Your credit score is linked to your chance of divorce

Most people’s eyes are fixed on the words “credit score”. Of course, it’s boring. It’s confusing. But ignoring it can make your financial life difficult. And it can also affect your social life.

We often forget the social impact of credit, but it exists nevertheless. For example, a Bankrate poll found that 42% of people said knowing someone’s credit score would affect whether or not they went on a date with that person. A respondent said:

Bad credit could indicate deeper issues of irresponsibility. They may be unstable in other areas of their life.

Obviously, there’s a lot of judgment here.

Another 2015 study by researchers from the Federal Reserve Board, the Brookings Institution, and UCLA linked bad credit to divorce. Moneyish reported:

The higher your credit score, the less likely you are to separate from your partner, and vice versa. In fact, for every 105 point increase in a person’s credit score, there is a 32% drop in the likelihood of divorce. “Couples with the lowest initial mean scores are two or three times more likely to separate than couples with the highest mean scores, and the likelihood of separation largely decreases as the scores increase, the report revealed. ‘study.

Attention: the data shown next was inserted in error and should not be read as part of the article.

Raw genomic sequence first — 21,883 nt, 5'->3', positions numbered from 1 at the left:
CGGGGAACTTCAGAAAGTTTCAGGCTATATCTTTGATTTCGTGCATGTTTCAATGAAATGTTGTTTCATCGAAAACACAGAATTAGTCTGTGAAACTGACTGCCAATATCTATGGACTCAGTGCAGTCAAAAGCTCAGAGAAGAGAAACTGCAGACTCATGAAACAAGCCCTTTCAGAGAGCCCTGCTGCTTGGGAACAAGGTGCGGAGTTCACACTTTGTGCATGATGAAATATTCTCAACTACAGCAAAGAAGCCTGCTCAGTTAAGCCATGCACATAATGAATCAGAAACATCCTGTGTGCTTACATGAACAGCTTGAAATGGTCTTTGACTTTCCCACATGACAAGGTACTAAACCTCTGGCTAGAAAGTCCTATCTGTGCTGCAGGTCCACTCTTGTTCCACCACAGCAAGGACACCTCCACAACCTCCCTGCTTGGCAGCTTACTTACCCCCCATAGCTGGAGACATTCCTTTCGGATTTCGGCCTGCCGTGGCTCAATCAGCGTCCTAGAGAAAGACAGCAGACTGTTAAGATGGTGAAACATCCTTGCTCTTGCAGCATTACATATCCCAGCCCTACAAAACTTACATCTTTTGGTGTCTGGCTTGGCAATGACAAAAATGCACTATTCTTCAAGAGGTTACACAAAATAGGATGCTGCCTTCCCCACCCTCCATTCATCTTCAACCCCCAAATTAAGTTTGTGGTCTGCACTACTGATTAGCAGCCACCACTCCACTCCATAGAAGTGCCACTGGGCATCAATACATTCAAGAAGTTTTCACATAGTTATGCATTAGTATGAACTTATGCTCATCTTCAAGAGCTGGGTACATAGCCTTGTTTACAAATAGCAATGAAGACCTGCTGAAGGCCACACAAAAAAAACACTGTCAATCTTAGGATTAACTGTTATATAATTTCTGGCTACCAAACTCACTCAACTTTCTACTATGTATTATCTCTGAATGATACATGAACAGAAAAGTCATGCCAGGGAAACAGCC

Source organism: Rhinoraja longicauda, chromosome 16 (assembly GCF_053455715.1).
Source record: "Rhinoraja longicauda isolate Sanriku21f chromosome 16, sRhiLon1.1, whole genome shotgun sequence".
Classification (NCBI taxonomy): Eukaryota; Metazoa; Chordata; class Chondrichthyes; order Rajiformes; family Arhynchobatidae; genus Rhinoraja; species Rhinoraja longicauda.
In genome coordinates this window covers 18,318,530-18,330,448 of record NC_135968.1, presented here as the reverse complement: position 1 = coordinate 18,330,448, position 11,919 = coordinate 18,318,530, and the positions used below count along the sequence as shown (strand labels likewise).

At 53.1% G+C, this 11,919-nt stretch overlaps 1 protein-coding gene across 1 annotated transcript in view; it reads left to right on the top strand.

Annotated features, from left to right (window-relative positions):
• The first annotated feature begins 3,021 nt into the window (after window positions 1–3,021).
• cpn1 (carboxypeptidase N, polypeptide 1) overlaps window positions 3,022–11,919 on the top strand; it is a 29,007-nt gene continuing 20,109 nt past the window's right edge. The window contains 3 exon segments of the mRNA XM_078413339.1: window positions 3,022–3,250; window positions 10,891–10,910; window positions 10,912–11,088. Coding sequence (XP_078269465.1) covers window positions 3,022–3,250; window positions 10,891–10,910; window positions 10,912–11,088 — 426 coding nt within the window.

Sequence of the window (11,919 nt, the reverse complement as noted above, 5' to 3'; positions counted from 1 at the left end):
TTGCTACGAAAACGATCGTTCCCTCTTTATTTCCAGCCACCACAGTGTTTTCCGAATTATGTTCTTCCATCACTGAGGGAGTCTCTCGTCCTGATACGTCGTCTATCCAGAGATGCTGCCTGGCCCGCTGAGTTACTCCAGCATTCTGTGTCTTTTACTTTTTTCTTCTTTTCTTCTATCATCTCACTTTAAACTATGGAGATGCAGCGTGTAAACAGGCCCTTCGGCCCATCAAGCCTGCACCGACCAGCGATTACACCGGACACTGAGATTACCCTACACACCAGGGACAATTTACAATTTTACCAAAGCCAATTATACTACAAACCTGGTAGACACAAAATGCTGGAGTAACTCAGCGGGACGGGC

Obviously, there’s a huge correlation/causality argument to be made here. A low credit score itself is probably not causes a relationship to go south, but according to the study, it’s a good predictor of a bumpy road ahead. This is likely because bad credit and financial stress usually go hand in hand.

Bad credit can make it difficult to get a job, rent an apartment or buy a car. Your bills can be higher with bad credit. Money is already a predictor of divorce, so these drawbacks certainly don’t help the situation.

Either way, you want to get an idea of ​​what your score looks like in the first place, and the good news is that it’s easier than ever to get a free copy of your credit score. If you’re a user, for example, you can sign up for a free credit score update every few months and you’ll see it right in your overview. Discover cardholders also receive an update of their score on their monthly statements.

Other, WalletHub and CreditKarma are two reputable services that can help you track your score.

It’s not just about your score, however. You also want to get a (free!) copy of your credit with each report every year (and you can do it at Review it for any negatives and areas for improvement. We told you how to decipher it here.

If your credit isn’t great, the best way to improve it is to pay your debts in full and on time each month. Beyond the obvious, however, we’ve written a few guides that can help: